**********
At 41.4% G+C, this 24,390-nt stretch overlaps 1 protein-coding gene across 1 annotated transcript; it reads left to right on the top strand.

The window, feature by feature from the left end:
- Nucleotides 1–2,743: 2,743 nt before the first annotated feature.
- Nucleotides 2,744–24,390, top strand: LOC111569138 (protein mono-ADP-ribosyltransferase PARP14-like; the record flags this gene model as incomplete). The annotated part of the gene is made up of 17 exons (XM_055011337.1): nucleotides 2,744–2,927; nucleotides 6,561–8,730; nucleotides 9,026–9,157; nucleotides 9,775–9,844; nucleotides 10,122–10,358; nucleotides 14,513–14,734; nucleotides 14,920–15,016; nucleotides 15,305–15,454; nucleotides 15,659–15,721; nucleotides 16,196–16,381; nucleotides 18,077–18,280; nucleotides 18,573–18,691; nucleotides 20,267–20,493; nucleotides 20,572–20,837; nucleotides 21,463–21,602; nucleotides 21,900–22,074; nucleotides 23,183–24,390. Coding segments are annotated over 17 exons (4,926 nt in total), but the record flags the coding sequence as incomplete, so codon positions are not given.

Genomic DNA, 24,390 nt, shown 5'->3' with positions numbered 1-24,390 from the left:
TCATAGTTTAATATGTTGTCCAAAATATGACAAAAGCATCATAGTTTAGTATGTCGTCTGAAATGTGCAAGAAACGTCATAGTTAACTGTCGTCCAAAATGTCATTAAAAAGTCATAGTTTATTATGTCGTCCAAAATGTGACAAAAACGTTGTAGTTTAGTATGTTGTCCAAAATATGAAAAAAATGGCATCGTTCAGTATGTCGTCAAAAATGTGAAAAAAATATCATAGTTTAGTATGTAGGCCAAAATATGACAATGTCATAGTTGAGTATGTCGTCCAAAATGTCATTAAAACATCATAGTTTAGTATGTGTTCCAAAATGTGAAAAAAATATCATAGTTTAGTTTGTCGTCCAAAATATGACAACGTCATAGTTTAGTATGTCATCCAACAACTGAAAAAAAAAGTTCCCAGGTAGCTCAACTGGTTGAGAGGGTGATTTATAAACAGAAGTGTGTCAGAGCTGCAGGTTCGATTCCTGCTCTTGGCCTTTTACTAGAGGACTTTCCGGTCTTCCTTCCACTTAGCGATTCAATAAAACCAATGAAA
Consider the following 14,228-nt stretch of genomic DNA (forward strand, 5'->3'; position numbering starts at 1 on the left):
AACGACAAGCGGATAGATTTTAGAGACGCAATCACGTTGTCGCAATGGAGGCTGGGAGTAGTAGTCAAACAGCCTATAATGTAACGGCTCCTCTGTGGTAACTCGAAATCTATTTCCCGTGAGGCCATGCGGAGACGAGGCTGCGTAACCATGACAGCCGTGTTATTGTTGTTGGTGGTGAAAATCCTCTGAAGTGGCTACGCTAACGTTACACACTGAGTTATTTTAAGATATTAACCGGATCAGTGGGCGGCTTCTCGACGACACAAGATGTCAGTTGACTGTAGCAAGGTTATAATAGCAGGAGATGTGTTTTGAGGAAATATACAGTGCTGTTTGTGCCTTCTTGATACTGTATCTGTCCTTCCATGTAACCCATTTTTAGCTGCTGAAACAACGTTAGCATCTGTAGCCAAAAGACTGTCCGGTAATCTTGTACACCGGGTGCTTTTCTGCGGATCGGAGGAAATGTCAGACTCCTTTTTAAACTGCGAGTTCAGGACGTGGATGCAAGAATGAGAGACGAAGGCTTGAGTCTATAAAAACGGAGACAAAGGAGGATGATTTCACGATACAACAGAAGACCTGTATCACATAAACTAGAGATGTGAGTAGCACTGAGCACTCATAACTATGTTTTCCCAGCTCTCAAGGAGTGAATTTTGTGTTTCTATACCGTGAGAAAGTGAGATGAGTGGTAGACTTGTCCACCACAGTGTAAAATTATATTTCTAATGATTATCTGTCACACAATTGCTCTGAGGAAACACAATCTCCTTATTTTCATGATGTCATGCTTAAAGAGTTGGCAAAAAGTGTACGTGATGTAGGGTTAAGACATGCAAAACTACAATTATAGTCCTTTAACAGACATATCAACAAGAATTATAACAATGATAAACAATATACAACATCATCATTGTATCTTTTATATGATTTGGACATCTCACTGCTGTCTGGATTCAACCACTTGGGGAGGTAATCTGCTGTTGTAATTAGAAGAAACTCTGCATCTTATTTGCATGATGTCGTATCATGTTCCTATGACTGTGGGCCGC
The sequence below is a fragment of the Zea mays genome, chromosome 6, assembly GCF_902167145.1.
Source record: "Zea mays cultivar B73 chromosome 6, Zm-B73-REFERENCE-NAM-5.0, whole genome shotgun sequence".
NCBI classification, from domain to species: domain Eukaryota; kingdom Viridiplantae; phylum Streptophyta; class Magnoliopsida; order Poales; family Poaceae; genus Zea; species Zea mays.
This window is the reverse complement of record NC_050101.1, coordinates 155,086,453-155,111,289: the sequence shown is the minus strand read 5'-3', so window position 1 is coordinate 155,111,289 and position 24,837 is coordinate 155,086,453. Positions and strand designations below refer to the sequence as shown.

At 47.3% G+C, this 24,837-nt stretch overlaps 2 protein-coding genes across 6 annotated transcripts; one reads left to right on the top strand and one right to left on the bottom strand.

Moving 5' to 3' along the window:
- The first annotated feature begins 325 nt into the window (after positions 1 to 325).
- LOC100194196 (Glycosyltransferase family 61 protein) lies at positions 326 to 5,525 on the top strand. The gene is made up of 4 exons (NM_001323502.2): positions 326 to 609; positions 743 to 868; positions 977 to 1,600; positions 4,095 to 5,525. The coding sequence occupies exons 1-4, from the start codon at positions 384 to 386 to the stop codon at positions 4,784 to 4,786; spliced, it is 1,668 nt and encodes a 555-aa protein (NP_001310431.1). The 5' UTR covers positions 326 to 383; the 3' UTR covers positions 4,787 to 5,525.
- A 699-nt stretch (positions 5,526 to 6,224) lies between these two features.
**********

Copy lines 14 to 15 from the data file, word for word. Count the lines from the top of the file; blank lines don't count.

Moving 5' to 3' along the window:
- The first annotated feature begins 325 nt into the window (after positions 1 to 325).